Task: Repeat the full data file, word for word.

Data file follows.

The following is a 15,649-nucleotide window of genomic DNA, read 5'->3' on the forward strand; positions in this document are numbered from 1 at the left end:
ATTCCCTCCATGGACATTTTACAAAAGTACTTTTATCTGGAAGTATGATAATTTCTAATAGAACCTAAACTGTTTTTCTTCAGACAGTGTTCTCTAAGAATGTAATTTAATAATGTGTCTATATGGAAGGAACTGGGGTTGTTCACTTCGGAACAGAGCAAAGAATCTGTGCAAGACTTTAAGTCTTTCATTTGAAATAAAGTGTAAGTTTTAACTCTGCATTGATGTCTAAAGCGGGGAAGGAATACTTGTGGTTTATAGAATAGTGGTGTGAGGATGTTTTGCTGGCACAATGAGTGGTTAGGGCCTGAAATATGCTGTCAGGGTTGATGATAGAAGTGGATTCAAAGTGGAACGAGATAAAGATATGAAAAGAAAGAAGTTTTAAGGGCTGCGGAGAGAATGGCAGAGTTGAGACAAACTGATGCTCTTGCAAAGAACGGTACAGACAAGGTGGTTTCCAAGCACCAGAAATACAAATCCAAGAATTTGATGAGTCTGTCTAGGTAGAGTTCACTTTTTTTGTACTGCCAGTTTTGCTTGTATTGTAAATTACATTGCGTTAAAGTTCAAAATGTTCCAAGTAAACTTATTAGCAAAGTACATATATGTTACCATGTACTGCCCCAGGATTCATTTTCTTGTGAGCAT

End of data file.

The following is a 15,649-nucleotide window of genomic DNA, read 5'->3' on the forward strand; positions in this document are numbered from 1 at the left end:
ATTCCCTCCATGGACATTTTACAAAAGTACTTTTATCTGGAAGTATGATAATTTCTAATAGAACCTAAACTGTTTTTCTTCAGACAGTGTTCTCTAAGAATGTAATTTAATAATGTGTCTATATGGAAGGAACTGGGGTTGTTCACTTCGGAACAGAGCAAAGAATCTGTGCAAGACTTTAAGTCTTTCATTTGAAATAAAGTGTAAGTTTTAACTCTGCATTGATGTCTAAAGCGGGGAAGGAATACTTGTGGTTTATAGAATAGTGGTGTGAGGATGTTTTGCTGGCACAATGAGTGGTTAGGGCCTGAAATATGCTGTCAGGGTTGATGATAGAAGTGGATTCAAAGTGGAACGAGATAAAGATATGAAAAGAAAGAAGTTTTAAGGGCTGCGGAGAGAATGGCAGAGTTGAGACAAACTGATGCTCTTGCAAAGAACGGTACAGACAAGGTGGTTTCCAAGCACCAGAAATACAAATCCAAGAATTTGATGAGTCTGTCTAGGTAGAGTTCACTTTTTTTGTACTGCCAGTTTTGCTTGTATTGTAAATTACATTGCGTTAAAGTTCAAAATGTTCCAAGTAAACTTATTAGCAAAGTACATATATGTTACCATGTACTGCCCCAGGATTCATTTTCTTGTGAGCAT